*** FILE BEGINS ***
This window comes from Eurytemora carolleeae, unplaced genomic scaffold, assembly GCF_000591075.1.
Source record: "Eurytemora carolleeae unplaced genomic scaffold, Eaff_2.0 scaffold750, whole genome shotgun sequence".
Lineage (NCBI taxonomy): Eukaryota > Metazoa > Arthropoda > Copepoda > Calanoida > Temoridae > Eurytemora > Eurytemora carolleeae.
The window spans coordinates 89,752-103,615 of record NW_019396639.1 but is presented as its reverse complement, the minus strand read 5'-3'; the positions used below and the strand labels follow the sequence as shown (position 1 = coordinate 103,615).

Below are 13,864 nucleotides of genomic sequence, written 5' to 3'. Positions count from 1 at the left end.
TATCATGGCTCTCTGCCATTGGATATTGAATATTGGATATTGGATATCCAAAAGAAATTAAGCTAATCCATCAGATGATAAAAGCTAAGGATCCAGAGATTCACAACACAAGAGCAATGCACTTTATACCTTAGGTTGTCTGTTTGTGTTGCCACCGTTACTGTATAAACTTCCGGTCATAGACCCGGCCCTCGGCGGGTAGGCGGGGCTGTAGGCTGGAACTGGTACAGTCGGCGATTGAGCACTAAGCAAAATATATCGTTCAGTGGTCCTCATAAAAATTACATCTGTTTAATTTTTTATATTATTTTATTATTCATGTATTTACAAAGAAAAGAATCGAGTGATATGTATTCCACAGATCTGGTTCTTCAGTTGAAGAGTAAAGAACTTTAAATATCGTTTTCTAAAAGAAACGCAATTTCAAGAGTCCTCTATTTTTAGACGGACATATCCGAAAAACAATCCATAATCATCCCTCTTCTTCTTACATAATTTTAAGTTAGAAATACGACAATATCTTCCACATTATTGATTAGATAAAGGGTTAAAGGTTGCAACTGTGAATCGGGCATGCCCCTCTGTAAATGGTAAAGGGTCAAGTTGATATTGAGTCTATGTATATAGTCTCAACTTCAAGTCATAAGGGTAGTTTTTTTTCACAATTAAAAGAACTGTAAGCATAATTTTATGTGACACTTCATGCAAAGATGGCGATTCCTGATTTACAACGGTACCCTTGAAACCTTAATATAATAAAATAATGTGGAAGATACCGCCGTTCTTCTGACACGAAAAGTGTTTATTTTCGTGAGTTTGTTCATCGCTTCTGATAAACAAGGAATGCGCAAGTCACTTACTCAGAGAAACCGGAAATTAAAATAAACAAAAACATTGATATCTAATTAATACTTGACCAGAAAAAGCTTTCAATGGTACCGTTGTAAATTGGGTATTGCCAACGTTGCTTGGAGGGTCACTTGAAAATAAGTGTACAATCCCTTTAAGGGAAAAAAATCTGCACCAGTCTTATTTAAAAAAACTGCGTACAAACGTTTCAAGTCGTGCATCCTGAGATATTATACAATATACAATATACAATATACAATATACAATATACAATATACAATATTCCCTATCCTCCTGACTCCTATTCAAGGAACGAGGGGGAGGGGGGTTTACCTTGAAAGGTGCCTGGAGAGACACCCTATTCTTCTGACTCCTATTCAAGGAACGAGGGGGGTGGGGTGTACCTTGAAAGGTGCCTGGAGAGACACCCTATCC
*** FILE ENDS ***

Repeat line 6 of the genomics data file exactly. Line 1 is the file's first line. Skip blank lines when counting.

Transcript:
TATCATGGCTCTCTGCCATTGGATATTGAATATTGGATATTGGATATCCAAAAGAAATTAAGCTAATCCATCAGATGATAAAAGCTAAGGATCCAGAGATTCACAACACAAGAGCAATGCACTTTATACCTTAGGTTGTCTGTTTGTGTTGCCACCGTTACTGTATAAACTTCCGGTCATAGACCCGGCCCTCGGCGGGTAGGCGGGGCTGTAGGCTGGAACTGGTACAGTCGGCGATTGAGCACTAAGCAAAATATATCGTTCAGTGGTCCTCATAAAAATTACATCTGTTTAATTTTTTATATTATTTTATTATTCATGTATTTACAAAGAAAAGAATCGAGTGATATGTATTCCACAGATCTGGTTCTTCAGTTGAAGAGTAAAGAACTTTAAATATCGTTTTCTAAAAGAAACGCAATTTCAAGAGTCCTCTATTTTTAGACGGACATATCCGAAAAACAATCCATAATCATCCCTCTTCTTCTTACATAATTTTAAGTTAGAAATACGACAATATCTTCCACATTATTGATTAGATAAAGGGTTAAAGGTTGCAACTGTGAATCGGGCATGCCCCTCTGTAAATGGTAAAGGGTCAAGTTGATATTGAGTCTATGTATATAGTCTCAACTTCAAGTCATAAGGGTAGTTTTTTTTCACAATTAAAAGAACTGTAAGCATAATTTTATGTGACACTTCATGCAAAGATGGCGATTCCTGATTTACAACGGTACCCTTGAAACCTTAATATAATAAAATAATGTGGAAGATACCGCCGTTCTTCTGACACGAAAAGTGTTTATTTTCGTGAGTTTGTTCATCGCTTCTGATAAACAAGGAATGCGCAAGTCACTTACTCAGAGAAACCGGAAATTAAAATAAACAAAAACATTGATATCTAATTAATACTTGACCAGAAAAAGCTTTCAATGGTACCGTTGTAAATTGGGTATTGCCAACGTTGCTTGGAGGGTCACTTGAAAATAAGTGTACAATCCCTTTAAGGGAAAAAAATCTGCACCAGTCTTATTTAAAAAAACTGCGTACAAACGTTTCAAGTCGTGCATCCTGAGATATTATACAATATACAATATACAATATACAATATACAATATACAATATACAATATTCCCTATCCTCCTGACTCCTATTCAAGGAACGAGGGGGAGGGGGGTTTACCTTGAAAGGTGCCTGGAGAGACACCCTATTCTTCTGACTCCTATTCAAGGAACGAGGGGGGTGGGGTGTACCTTGAAAGGTGCCTGGAGAGACACCCTATCC